When the air cells are inflated, the width W becomes 6.36 cm; Wc, 5.51 cm. The difference h in radius between the bent section and the right and the left air cells becomes 0.85 cm.

The inflated air cells 2a, 3a, 2b and 3b are aligned in the direction of the mat width.

The air pressure inside the inflated air cells in use is in the range from 200 to 800 mm H2 O. The air pressure drops to about 1/2 when the air cells are deflated.

The bent sections 2c and 3c as well as the right and the left air cells of the air cell units 2 and 3 have round cross sections as shown in FIGS. 3 and 4, when they are inflated. The bent sections 2c and 3c have a smaller radius than the air cells 2a, 3a, 2b and 3b by h as described previously.

In this arrangement, when a patient lies on the air mat 1, the first and the second air cell units 2 and 3, respectively, are inflated alternately. For example, when the right air cells 2a are deflated, the corresponding left air cells 3b adjacent to the right air cells are inflated.

Consequently, portions of the body of the patient not supported directly by the deflated air cells of one air cell unit are supported indirectly by the inflated air cells of the other air cell unit. The inventors have confirmed that this arrangement may prevent appreciable vertical displacements of the patient's body through inflation and deflation operations and hence enhance stability of the patient.

It has also been confirmed that the supporting forces given by the bent sections 2c and 3c are smaller than those given by the right and the left cells 2a, 3a, 2b and 3b due to the fact that the bent sections are shorter than the right and the left air cells and that the tensions acting in the bent sections in a diametrical direction, i.e. Wc direction in FIG. 1 are smaller compared with similar tensions in the air cells, so that the backbone of the patient is less oppressed by the bent sections than the rest of the back, thereby increasing the total area of the patient's back in contact with the air mat.

In the example shown hereinabove, the air mat has been described for a case where the first and the second air cell units which are alternately inflated and deflated. It would be understood, however, the first and the second air cell units may be simultaneously inflated.

When the air mat is to be used in this manner, the first and the second air cell units may be connected with each other by a single tube without distinguishing them, so that they can be inflated and deflated together.

Thus, in this case, an air mat is realized in which the right and the left air cells are inflated high while keeping all the central bent sections low by inflating all the air cells at a uniform pressure.

Then the right and the left air cells may support the right and the left portions of the patient, and the bent sections may support his protruding backbone without any excessive oppression thereof, thereby providing for a well balanced support for the entire portions of the patient.

It should be appreciated that, since the central sections of the air mat is lowered, the patient has a less chance to roll over the air mat to the right or the left and falls off the air mat.

An air mat has been known which has a lower central section in order to stabilize the body of a patient. For example, each of the air cells has a generally linear configuration in the form of an hourglass shape or of two truncated cones joined together at their truncated ends, so that the air cell has a longitudinal V-shaped cross section at the center thereof.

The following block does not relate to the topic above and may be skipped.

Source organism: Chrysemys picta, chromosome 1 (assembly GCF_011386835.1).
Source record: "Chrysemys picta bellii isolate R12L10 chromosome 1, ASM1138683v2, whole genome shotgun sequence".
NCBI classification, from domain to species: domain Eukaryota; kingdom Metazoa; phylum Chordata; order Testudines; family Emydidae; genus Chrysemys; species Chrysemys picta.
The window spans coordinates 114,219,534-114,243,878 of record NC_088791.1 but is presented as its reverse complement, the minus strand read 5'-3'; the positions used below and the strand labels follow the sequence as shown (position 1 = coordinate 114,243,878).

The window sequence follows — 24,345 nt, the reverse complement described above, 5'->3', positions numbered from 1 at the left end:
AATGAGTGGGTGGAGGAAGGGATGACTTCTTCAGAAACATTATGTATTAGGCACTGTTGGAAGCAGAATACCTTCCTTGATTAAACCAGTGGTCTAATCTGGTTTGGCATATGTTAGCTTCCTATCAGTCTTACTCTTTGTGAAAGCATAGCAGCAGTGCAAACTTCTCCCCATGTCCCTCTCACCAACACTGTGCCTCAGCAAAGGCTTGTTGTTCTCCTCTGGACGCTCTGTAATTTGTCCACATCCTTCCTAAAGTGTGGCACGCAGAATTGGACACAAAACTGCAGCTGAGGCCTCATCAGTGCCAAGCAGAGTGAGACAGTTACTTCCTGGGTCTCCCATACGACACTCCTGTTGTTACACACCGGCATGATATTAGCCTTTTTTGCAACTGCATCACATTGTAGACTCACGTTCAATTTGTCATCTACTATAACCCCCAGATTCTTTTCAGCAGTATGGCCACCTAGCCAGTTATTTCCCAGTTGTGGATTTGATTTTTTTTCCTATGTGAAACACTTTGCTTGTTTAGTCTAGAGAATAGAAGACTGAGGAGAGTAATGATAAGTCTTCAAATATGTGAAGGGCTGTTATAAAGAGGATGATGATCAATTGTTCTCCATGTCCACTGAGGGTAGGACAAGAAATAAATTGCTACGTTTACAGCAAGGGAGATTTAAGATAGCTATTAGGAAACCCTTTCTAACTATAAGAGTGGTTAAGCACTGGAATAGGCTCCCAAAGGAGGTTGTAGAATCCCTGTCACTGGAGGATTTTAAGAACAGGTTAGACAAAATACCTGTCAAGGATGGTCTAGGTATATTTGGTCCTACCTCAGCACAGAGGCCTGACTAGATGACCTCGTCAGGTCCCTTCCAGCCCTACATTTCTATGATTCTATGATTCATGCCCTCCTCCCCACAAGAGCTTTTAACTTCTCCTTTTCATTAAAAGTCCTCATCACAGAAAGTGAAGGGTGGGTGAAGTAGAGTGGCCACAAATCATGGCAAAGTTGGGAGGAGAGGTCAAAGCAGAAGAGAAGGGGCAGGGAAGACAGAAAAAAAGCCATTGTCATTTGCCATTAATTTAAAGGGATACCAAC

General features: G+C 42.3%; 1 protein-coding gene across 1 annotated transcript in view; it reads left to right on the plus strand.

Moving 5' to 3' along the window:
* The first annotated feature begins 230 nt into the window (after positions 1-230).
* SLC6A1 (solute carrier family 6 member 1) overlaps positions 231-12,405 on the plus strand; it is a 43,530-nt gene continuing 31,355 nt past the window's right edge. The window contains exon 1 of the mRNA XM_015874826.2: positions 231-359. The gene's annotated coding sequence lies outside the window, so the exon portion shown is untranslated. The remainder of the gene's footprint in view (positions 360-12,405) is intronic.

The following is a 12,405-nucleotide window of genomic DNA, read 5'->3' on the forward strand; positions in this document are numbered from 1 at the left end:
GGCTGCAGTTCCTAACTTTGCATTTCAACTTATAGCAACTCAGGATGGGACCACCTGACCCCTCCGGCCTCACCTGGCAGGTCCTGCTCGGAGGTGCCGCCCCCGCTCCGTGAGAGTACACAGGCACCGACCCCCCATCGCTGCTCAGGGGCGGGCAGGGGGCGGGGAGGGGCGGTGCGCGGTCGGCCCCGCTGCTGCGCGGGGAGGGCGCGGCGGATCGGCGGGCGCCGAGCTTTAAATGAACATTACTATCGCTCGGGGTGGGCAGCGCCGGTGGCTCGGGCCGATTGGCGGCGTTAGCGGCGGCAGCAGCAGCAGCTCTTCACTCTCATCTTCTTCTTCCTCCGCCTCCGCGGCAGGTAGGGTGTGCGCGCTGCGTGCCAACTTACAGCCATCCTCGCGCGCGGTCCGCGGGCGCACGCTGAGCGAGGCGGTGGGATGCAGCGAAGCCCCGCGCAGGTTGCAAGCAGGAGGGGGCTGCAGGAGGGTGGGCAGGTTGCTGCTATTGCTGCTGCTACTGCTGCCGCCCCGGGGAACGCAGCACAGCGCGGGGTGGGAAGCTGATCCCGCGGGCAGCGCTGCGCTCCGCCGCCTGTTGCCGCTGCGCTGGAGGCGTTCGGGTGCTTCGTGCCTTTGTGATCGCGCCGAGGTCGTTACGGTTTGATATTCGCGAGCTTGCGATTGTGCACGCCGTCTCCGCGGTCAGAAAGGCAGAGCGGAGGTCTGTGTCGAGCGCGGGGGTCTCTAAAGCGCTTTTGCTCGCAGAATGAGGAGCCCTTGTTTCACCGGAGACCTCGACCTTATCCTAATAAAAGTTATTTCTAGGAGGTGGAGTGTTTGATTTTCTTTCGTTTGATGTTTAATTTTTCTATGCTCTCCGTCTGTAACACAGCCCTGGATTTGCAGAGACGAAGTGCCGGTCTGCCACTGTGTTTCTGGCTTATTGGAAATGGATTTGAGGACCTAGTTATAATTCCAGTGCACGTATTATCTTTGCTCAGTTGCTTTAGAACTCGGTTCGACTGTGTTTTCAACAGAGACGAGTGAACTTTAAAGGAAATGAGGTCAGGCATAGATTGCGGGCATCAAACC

However, when a multiplicity of such linear air cells are arranged in parallel with each other, their spacing is limited by the large diameter of the opposite ends of the air cells, so that the central narrow sections are largely spaced apart from the adjacent ones, providing only an uncomfortable support for the patient. That is, they are not capable of providing a comfortable support required for a practical and useful air mat.

As opposed to such known air mats, an air mat in accordance with the invention has a central lower portion consisting of closely spaced neighboring bent sections of air cells, thereby overcoming the above mentioned disadvantages pertinent to the known air mat.

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Referenced by
Citing PatentFiling datePublication dateApplicantTitle
US6643875Mar 4, 2002Nov 11, 2003Aero International Products, Inc.Inflatable mattress topper
US6665893Apr 5, 2002Dec 23, 2003L & P Property Management CompanySofa sleeper with integral air mattress and valve
US6857142Oct 14, 2003Feb 22, 2005L & P Property Management CompanySofa sleeper with integral air mattress and valve
US7784130 *Feb 14, 2006Aug 31, 2010Pegasus LimitedAlternating pressure mattresses
US8127386 *Nov 26, 2008Mar 6, 2012Molten CorporationAir mattress
US8745784 *Mar 4, 2009Jun 10, 2014Talley Group LimitedMattress system
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Classifications
U.S. Classification5/710, 5/933, 5/715, 5/713
International ClassificationA61G7/057, A47C27/10, A61G7/05
Cooperative ClassificationY10S5/933, A61G7/05776
European ClassificationA61G7/057K1
Legal Events
DateCodeEventDescription
May 21, 2012FPAYFee payment
Year of fee payment: 12
May 16, 2008FPAYFee payment
Year of fee payment: 8
Mar 9, 2004FPAYFee payment
Year of fee payment: 4
Jun 1, 1999ASAssignment
Owner name: MOLTEN CORPORATION, JAPAN
Free format text: ASSIGNMENT OF ASSIGNORS INTEREST;ASSIGNORS:MORIMOTO, MIKIHIKO;MIMURA, MAKI;REEL/FRAME:010022/0346
Effective date: 19990520